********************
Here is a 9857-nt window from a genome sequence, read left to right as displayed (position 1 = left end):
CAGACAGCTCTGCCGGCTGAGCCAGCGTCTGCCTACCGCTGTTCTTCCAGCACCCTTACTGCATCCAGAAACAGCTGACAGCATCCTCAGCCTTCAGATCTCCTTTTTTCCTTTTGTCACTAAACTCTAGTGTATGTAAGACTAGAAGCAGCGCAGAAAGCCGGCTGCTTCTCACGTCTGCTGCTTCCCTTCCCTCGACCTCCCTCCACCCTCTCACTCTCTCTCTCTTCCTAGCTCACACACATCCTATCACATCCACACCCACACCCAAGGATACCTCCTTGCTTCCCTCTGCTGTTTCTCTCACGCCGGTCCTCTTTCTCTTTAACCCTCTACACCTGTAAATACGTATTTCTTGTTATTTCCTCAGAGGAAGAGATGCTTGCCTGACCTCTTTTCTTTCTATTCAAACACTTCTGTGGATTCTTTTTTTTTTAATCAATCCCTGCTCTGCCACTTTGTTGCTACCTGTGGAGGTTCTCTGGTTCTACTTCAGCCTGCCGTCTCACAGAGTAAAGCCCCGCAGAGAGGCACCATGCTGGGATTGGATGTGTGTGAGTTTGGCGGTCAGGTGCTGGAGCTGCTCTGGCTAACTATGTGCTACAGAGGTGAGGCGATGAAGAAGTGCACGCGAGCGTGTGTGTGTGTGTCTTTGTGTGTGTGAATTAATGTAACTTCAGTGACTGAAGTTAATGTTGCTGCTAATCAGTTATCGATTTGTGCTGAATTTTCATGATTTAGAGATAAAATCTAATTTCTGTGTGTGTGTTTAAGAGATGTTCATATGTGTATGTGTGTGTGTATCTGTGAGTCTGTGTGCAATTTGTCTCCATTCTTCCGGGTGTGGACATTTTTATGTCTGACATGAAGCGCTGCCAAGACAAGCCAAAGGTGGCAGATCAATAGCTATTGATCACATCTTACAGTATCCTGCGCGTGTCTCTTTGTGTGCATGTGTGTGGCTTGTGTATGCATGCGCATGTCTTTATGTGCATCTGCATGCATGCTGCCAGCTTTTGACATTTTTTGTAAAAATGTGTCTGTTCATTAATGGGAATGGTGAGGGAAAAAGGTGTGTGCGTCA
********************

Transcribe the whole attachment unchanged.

Here is a 9857-nt window from a genome sequence, read left to right as displayed (position 1 = left end):
CAGACAGCTCTGCCGGCTGAGCCAGCGTCTGCCTACCGCTGTTCTTCCAGCACCCTTACTGCATCCAGAAACAGCTGACAGCATCCTCAGCCTTCAGATCTCCTTTTTTCCTTTTGTCACTAAACTCTAGTGTATGTAAGACTAGAAGCAGCGCAGAAAGCCGGCTGCTTCTCACGTCTGCTGCTTCCCTTCCCTCGACCTCCCTCCACCCTCTCACTCTCTCTCTCTTCCTAGCTCACACACATCCTATCACATCCACACCCACACCCAAGGATACCTCCTTGCTTCCCTCTGCTGTTTCTCTCACGCCGGTCCTCTTTCTCTTTAACCCTCTACACCTGTAAATACGTATTTCTTGTTATTTCCTCAGAGGAAGAGATGCTTGCCTGACCTCTTTTCTTTCTATTCAAACACTTCTGTGGATTCTTTTTTTTTTAATCAATCCCTGCTCTGCCACTTTGTTGCTACCTGTGGAGGTTCTCTGGTTCTACTTCAGCCTGCCGTCTCACAGAGTAAAGCCCCGCAGAGAGGCACCATGCTGGGATTGGATGTGTGTGAGTTTGGCGGTCAGGTGCTGGAGCTGCTCTGGCTAACTATGTGCTACAGAGGTGAGGCGATGAAGAAGTGCACGCGAGCGTGTGTGTGTGTGTCTTTGTGTGTGTGAATTAATGTAACTTCAGTGACTGAAGTTAATGTTGCTGCTAATCAGTTATCGATTTGTGCTGAATTTTCATGATTTAGAGATAAAATCTAATTTCTGTGTGTGTGTTTAAGAGATGTTCATATGTGTATGTGTGTGTGTATCTGTGAGTCTGTGTGCAATTTGTCTCCATTCTTCCGGGTGTGGACATTTTTATGTCTGACATGAAGCGCTGCCAAGACAAGCCAAAGGTGGCAGATCAATAGCTATTGATCACATCTTACAGTATCCTGCGCGTGTCTCTTTGTGTGCATGTGTGTGGCTTGTGTATGCATGCGCATGTCTTTATGTGCATCTGCATGCATGCTGCCAGCTTTTGACATTTTTTGTAAAAATGTGTCTGTTCATTAATGGGAATGGTGAGGGAAAAAGGTGTGTGCGTCA